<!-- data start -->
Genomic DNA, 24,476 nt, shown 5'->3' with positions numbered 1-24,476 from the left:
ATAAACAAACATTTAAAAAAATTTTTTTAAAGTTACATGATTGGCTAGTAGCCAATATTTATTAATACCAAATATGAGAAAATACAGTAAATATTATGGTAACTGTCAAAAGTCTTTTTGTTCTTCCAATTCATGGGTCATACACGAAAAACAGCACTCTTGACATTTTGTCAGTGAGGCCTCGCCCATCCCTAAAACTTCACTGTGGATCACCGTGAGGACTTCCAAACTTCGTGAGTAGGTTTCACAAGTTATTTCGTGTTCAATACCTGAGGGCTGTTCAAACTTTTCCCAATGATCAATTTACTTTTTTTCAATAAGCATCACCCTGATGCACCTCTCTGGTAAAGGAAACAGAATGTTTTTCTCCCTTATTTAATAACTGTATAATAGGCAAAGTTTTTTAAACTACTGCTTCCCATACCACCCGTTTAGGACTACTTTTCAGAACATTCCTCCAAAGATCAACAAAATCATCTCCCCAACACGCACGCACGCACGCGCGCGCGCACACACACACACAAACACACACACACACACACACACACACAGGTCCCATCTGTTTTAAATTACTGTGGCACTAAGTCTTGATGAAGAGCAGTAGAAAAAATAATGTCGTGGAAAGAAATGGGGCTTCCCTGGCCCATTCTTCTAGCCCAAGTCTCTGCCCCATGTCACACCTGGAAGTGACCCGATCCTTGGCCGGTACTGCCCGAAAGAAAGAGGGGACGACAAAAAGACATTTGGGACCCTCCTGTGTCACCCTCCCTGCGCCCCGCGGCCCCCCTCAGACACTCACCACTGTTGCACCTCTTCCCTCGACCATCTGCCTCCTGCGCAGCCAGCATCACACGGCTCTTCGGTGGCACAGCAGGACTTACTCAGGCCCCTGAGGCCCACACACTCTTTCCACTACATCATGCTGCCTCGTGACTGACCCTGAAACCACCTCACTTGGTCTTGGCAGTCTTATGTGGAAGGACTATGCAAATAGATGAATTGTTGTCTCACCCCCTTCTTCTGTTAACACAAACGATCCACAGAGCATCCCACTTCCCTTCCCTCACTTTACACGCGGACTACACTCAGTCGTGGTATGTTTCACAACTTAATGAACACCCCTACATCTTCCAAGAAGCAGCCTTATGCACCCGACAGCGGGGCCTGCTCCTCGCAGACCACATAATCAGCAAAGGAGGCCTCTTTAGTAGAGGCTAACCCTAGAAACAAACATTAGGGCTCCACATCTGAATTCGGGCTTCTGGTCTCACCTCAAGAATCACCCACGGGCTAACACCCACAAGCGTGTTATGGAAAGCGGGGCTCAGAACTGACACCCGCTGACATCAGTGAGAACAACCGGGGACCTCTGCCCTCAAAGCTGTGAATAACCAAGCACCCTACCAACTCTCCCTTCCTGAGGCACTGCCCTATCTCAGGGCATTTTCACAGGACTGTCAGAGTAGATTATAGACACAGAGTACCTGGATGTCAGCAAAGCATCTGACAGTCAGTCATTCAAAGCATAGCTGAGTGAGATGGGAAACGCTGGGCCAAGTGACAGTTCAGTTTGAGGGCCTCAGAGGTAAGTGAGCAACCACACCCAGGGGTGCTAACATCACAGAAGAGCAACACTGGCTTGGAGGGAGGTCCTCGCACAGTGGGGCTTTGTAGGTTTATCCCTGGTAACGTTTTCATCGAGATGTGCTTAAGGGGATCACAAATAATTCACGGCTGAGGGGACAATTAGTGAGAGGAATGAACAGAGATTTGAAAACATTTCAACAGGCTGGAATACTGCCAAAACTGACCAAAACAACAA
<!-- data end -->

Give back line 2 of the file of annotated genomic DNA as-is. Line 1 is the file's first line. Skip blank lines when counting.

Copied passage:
ATAAACAAACATTTAAAAAAATTTTTTTAAAGTTACATGATTGGCTAGTAGCCAATATTTATTAATACCAAATATGAGAAAATACAGTAAATATTATGGTAACTGTCAAAAGTCTTTTTGTTCTTCCAATTCATGGGTCATACACGAAAAACAGCACTCTTGACATTTTGTCAGTGAGGCCTCGCCCATCCCTAAAACTTCACTGTGGATCACCGTGAGGACTTCCAAACTTCGTGAGTAGGTTTCACAAGTTATTTCGTGTTCAATACCTGAGGGCTGTTCAAACTTTTCCCAATGATCAATTTACTTTTTTTCAATAAGCATCACCCTGATGCACCTCTCTGGTAAAGGAAACAGAATGTTTTTCTCCCTTATTTAATAACTGTATAATAGGCAAAGTTTTTTAAACTACTGCTTCCCATACCACCCGTTTAGGACTACTTTTCAGAACATTCCTCCAAAGATCAACAAAATCATCTCCCCAACACGCACGCACGCACGCGCGCGCGCACACACACACACAAACACACACACACACACACACACACACAGGTCCCATCTGTTTTAAATTACTGTGGCACTAAGTCTTGATGAAGAGCAGTAGAAAAAATAATGTCGTGGAAAGAAATGGGGCTTCCCTGGCCCATTCTTCTAGCCCAAGTCTCTGCCCCATGTCACACCTGGAAGTGACCCGATCCTTGGCCGGTACTGCCCGAAAGAAAGAGGGGACGACAAAAAGACATTTGGGACCCTCCTGTGTCACCCTCCCTGCGCCCCGCGGCCCCCCTCAGACACTCACCACTGTTGCACCTCTTCCCTCGACCATCTGCCTCCTGCGCAGCCAGCATCACACGGCTCTTCGGTGGCACAGCAGGACTTACTCAGGCCCCTGAGGCCCACACACTCTTTCCACTACATCATGCTGCCTCGTGACTGACCCTGAAACCACCTCACTTGGTCTTGGCAGTCTTATGTGGAAGGACTATGCAAATAGATGAATTGTTGTCTCACCCCCTTCTTCTGTTAACACAAACGATCCACAGAGCATCCCACTTCCCTTCCCTCACTTTACACGCGGACTACACTCAGTCGTGGTATGTTTCACAACTTAATGAACACCCCTACATCTTCCAAGAAGCAGCCTTATGCACCCGACAGCGGGGCCTGCTCCTCGCAGACCACATAATCAGCAAAGGAGGCCTCTTTAGTAGAGGCTAACCCTAGAAACAAACATTAGGGCTCCACATCTGAATTCGGGCTTCTGGTCTCACCTCAAGAATCACCCACGGGCTAACACCCACAAGCGTGTTATGGAAAGCGGGGCTCAGAACTGACACCCGCTGACATCAGTGAGAACAACCGGGGACCTCTGCCCTCAAAGCTGTGAATAACCAAGCACCCTACCAACTCTCCCTTCCTGAGGCACTGCCCTATCTCAGGGCATTTTCACAGGACTGTCAGAGTAGATTATAGACACAGAGTACCTGGATGTCAGCAAAGCATCTGACAGTCAGTCATTCAAAGCATAGCTGAGTGAGATGGGAAACGCTGGGCCAAGTGACAGTTCAGTTTGAGGGCCTCAGAGGTAAGTGAGCAACCACACCCAGGGGTGCTAACATCACAGAAGAGCAACACTGGCTTGGAGGGAGGTCCTCGCACAGTGGGGCTTTGTAGGTTTATCCCTGGTAACGTTTTCATCGAGATGTGCTTAAGGGGATCACAAATAATTCACGGCTGAGGGGACAATTAGTGAGAGGAATGAACAGAGATTTGAAAACATTTCAACAGGCTGGAATACTGCCAAAACTGACCAAAACAACAA